The coronavirus outbreak has hindered many operations of the federal government, including the US review of mergers and acquisitions for potential national security threats. Due to a work-at-home work force and scarce resources, the government is struggling to keep pace with this review process and comply with statutorily mandated deadlines.
The Treasury Department chairs the Committee on Foreign Investment in the United States, or CFIUS, which is responsible for assessing the potential national security implications of certain foreign investments (both control and non-control) in certain US companies. Because the Treasury Department is also playing an instrumental role in the implementation of the CARES Act (particularly, the Paycheck Protection Program), it is simply unable to devote as much of its resources to CFIUS. Additionally, nearly all of the members of the CFIUS staff are working from home, where they cannot access classified files. This combination of limited resources and reduced access to classified files has impeded the national security review process, at least in those cases that present some facial security issues.
Although progress has slowed, it has not stopped. The reason is that the statutory timeline for CFIUS review of a transaction remains in place. Section 721 of the Defense Production Act (the “DPA”) permits CFIUS to suspend its review when the government shuts down because Congress has failed to approve an appropriations bill. Relying on this authority, CFIUS halted its review of all pending transactions during the government shutdown last year. While Congress has amended the DPA numerous times, including most recently in August 2018, the statute still does not contemplate a situation in which the government is operating, but has sent its workers home for an extended period of time. Accordingly, CFIUS cannot toll the statutory review process during the COVID-19 pandemic.
Though CFIUS cannot pause the clock on its reviews of transactions, it can manage its caseload by slowing its own process. Following the 2018 amendments to the DPA, companies may choose to file a short, five-page “declaration” of a pending transaction in a case where the businesses believe they should obtain swift approval. The government has 30 calendar days from the date of filing to approve the transaction, request a full filing, or do nothing at all. CFIUS can “slow walk” this declaration process by providing no response at the end of the 30 days, leaving the parties to close the transaction without a clearance letter. Because the clearance letter serves as a safe harbor, companies usually find this legal uncertainty unpalatable. Consequently, they will often refile their paperwork, thereby restarting the review process.
Alternatively, companies can file a “notice,” which is longer and more detailed than a declaration. Once CFIUS decides that the notice filing is complete, it accepts the notice and initiates the review process, which is statutorily mandated at 45 days. Notably, CFIUS can delay the beginning of the notice review process by spending more time confirming the completeness of the filing with rounds of questions to “fine tune” the notice. When the 45 days have expired, CFIUS can then transition into an investigatory phase, which spans an additional 45 days.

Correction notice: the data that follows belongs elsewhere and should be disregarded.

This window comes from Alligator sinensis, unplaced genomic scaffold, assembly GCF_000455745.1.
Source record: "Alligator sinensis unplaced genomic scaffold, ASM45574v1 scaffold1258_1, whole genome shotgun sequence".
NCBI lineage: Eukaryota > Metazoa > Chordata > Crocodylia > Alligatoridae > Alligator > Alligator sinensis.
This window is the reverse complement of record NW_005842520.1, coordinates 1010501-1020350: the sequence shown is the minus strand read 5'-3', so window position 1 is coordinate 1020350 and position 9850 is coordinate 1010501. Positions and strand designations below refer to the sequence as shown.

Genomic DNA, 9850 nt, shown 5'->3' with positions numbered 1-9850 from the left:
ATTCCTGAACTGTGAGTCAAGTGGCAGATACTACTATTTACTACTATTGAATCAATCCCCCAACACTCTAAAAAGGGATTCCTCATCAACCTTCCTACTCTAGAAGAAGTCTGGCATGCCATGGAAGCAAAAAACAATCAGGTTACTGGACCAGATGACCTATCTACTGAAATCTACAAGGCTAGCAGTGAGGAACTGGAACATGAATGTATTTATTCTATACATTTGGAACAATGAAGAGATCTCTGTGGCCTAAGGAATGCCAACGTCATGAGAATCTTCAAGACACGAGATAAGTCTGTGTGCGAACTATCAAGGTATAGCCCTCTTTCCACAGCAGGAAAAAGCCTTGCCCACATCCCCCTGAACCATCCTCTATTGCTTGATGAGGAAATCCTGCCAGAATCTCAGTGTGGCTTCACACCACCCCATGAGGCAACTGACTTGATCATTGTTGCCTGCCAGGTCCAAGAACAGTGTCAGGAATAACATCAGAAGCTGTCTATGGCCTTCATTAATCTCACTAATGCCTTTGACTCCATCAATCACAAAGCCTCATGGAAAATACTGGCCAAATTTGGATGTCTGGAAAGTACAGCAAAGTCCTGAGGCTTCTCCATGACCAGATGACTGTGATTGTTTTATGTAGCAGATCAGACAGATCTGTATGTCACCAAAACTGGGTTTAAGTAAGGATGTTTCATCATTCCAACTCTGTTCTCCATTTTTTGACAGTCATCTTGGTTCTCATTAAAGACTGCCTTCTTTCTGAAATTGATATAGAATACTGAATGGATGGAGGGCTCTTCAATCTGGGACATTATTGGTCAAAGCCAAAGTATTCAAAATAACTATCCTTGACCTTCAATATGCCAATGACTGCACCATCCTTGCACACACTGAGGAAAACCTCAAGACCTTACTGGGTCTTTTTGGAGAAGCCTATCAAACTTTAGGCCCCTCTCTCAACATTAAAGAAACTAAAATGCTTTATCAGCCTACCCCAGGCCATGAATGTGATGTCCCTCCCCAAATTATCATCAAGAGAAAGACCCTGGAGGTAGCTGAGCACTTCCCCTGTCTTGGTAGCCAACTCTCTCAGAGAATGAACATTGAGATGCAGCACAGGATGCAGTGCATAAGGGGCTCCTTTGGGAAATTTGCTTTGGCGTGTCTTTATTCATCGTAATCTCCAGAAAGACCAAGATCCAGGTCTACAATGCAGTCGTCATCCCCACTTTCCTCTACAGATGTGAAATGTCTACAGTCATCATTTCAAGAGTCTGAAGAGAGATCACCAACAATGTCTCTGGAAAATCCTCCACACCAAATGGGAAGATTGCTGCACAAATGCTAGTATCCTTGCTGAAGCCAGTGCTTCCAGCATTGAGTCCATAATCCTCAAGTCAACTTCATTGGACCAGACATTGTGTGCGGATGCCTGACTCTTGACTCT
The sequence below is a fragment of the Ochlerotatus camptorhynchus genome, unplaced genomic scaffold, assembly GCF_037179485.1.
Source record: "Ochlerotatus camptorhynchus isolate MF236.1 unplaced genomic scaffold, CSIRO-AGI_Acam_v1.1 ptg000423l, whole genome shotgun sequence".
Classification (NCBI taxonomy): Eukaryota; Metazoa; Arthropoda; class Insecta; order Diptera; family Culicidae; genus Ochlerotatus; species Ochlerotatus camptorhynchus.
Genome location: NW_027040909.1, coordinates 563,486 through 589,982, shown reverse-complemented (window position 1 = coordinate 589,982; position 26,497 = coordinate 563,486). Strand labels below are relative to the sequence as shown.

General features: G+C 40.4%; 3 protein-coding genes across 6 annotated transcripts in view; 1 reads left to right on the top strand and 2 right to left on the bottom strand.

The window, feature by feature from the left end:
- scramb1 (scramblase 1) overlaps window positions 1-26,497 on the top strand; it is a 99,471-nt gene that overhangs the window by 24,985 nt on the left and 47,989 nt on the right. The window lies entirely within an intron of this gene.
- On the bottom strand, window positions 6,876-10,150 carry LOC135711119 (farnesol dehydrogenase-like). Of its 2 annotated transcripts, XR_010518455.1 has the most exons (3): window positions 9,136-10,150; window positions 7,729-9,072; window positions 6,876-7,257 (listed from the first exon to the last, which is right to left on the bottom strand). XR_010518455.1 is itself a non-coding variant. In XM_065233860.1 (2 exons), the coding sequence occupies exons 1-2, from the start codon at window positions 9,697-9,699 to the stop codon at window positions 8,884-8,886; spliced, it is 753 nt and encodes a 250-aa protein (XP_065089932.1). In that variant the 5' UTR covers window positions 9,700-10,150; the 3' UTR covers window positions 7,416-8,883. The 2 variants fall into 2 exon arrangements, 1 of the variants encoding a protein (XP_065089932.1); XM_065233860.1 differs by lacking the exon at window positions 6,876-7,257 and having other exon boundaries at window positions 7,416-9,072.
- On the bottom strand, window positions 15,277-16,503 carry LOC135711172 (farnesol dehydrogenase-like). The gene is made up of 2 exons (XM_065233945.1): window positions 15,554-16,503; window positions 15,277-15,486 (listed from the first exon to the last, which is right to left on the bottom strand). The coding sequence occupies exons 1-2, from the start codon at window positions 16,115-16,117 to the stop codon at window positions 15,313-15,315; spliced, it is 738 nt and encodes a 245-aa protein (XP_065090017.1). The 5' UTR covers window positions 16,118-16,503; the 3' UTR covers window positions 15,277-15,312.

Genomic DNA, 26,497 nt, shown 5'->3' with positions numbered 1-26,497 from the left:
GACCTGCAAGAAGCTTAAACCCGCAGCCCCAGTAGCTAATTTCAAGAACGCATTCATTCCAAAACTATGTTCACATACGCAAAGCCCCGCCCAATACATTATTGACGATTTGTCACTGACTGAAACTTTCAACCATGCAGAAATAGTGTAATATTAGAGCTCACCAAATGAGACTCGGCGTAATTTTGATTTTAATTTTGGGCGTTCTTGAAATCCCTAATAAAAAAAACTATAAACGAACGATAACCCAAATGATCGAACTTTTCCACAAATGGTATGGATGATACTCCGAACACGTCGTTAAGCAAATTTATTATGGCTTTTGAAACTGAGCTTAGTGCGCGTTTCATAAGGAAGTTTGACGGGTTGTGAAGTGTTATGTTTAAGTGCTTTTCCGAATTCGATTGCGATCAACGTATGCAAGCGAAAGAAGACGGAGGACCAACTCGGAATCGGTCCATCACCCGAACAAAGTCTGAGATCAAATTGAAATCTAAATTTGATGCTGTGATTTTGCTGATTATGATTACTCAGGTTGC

Balancing these considerations, if the transaction is simple and presents little to no national security risk, the parties may consider it prudent to proceed with a filing. As stated above, CFIUS is working with lesser resources, but the same time constraints. In addition, CFIUS is well aware that some businesses are pursuing foreign investment as a means of staying solvent. The Treasury Department wants to aid this economic activity wherever possible.
Corporate Regulatory Compliance Covenants
Where the acquirer is foreign, the M&A Purchase Agreement often includes covenants requiring the parties to obtain CFIUS approval. The parties could agree to waive this clause and close without national security clearance, but this tactic can be fraught with risk. While the merging parties may wish to close quickly because of worries about access to credit or economic factors caused by COVID-19, a failure to obtain CFIUS approval (despite a waiver by the parties) could result in CFIUS exercising its statutory power to unwind the transaction, even well after the closing, if it subsequently finds sufficient national security concerns.
Presently, it appears that CFIUS is processing filings that contain few, if any, national security concerns relatively quickly. At the same time, it is slipping into “slow rolling” for those filings that raise potential security risks. Companies that are currently in the process of a review that has revealed security concerns are in the most troubling position. In reviewing these transactions, CFIUS may require additional time and manpower to develop and implement a mitigation strategy, permit the deal to close, or block the deal altogether. In these cases, CFIUS is within its rights to request that the companies withdraw and then refile their notice. Of course, if the companies comply with this request, the review clock will restart. Accordingly, the companies may simply refuse the request. At that point, CFIUS would consider whether to approve the transaction notwithstanding its concerns or attempt to block the transaction. Another alternative, given the current state of the U.S. economy, is that CFIUS may refrain from interfering with a transaction that promises substantial economic benefits.
Your regular Locke Lord contact and the authors of this article are happy to help you navigate the CFIUS review process as it relates to your business.Please visit our COVID-19 Resource Center often for up-to-date information to help stay informed of the legal issues related to COVID-19.
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